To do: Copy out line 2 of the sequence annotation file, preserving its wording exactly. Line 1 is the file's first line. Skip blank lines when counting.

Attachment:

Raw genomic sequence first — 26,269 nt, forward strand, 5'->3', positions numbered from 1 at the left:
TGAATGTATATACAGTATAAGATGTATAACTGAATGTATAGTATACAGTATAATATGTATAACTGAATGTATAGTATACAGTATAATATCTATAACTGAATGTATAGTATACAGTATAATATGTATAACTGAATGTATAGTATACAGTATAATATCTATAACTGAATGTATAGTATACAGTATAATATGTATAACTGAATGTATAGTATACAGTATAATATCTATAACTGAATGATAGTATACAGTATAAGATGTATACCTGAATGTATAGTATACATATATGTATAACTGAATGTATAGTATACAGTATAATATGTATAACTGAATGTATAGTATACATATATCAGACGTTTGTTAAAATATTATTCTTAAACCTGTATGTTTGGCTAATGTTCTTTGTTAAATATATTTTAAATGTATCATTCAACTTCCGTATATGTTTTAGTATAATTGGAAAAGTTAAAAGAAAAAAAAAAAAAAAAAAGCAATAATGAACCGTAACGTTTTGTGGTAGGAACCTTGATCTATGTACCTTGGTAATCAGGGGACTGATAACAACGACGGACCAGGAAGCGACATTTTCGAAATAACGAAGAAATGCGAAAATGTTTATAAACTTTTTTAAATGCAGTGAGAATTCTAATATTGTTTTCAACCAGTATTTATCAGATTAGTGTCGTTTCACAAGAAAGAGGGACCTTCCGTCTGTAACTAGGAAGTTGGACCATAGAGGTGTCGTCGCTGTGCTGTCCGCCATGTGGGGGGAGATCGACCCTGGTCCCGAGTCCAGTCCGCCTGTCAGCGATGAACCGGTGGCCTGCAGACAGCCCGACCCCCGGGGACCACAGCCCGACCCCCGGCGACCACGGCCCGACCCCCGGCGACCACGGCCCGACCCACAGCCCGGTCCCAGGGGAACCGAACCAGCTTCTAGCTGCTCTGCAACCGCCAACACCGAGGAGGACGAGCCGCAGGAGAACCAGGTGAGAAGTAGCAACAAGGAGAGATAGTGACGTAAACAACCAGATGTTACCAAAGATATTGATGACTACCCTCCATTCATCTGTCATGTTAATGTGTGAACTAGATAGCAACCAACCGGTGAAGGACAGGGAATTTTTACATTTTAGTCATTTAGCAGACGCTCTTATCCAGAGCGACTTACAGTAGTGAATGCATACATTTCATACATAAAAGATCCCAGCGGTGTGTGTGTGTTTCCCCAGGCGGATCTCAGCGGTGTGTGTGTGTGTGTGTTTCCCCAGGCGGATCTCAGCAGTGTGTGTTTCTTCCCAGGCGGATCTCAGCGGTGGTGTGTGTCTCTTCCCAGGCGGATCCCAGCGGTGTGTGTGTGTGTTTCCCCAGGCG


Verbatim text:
TGAATGTATATACAGTATAAGATGTATAACTGAATGTATAGTATACAGTATAATATGTATAACTGAATGTATAGTATACAGTATAATATCTATAACTGAATGTATAGTATACAGTATAATATGTATAACTGAATGTATAGTATACAGTATAATATCTATAACTGAATGTATAGTATACAGTATAATATGTATAACTGAATGTATAGTATACAGTATAATATCTATAACTGAATGATAGTATACAGTATAAGATGTATACCTGAATGTATAGTATACATATATGTATAACTGAATGTATAGTATACAGTATAATATGTATAACTGAATGTATAGTATACATATATCAGACGTTTGTTAAAATATTATTCTTAAACCTGTATGTTTGGCTAATGTTCTTTGTTAAATATATTTTAAATGTATCATTCAACTTCCGTATATGTTTTAGTATAATTGGAAAAGTTAAAAGAAAAAAAAAAAAAAAAAAGCAATAATGAACCGTAACGTTTTGTGGTAGGAACCTTGATCTATGTACCTTGGTAATCAGGGGACTGATAACAACGACGGACCAGGAAGCGACATTTTCGAAATAACGAAGAAATGCGAAAATGTTTATAAACTTTTTTAAATGCAGTGAGAATTCTAATATTGTTTTCAACCAGTATTTATCAGATTAGTGTCGTTTCACAAGAAAGAGGGACCTTCCGTCTGTAACTAGGAAGTTGGACCATAGAGGTGTCGTCGCTGTGCTGTCCGCCATGTGGGGGGAGATCGACCCTGGTCCCGAGTCCAGTCCGCCTGTCAGCGATGAACCGGTGGCCTGCAGACAGCCCGACCCCCGGGGACCACAGCCCGACCCCCGGCGACCACGGCCCGACCCCCGGCGACCACGGCCCGACCCACAGCCCGGTCCCAGGGGAACCGAACCAGCTTCTAGCTGCTCTGCAACCGCCAACACCGAGGAGGACGAGCCGCAGGAGAACCAGGTGAGAAGTAGCAACAAGGAGAGATAGTGACGTAAACAACCAGATGTTACCAAAGATATTGATGACTACCCTCCATTCATCTGTCATGTTAATGTGTGAACTAGATAGCAACCAACCGGTGAAGGACAGGGAATTTTTACATTTTAGTCATTTAGCAGACGCTCTTATCCAGAGCGACTTACAGTAGTGAATGCATACATTTCATACATAAAAGATCCCAGCGGTGTGTGTGTGTTTCCCCAGGCGGATCTCAGCGGTGTGTGTGTGTGTGTGTTTCCCCAGGCGGATCTCAGCAGTGTGTGTTTCTTCCCAGGCGGATCTCAGCGGTGGTGTGTGTCTCTTCCCAGGCGGATCCCAGCGGTGTGTGTGTGTGTTTCCCCAGGCG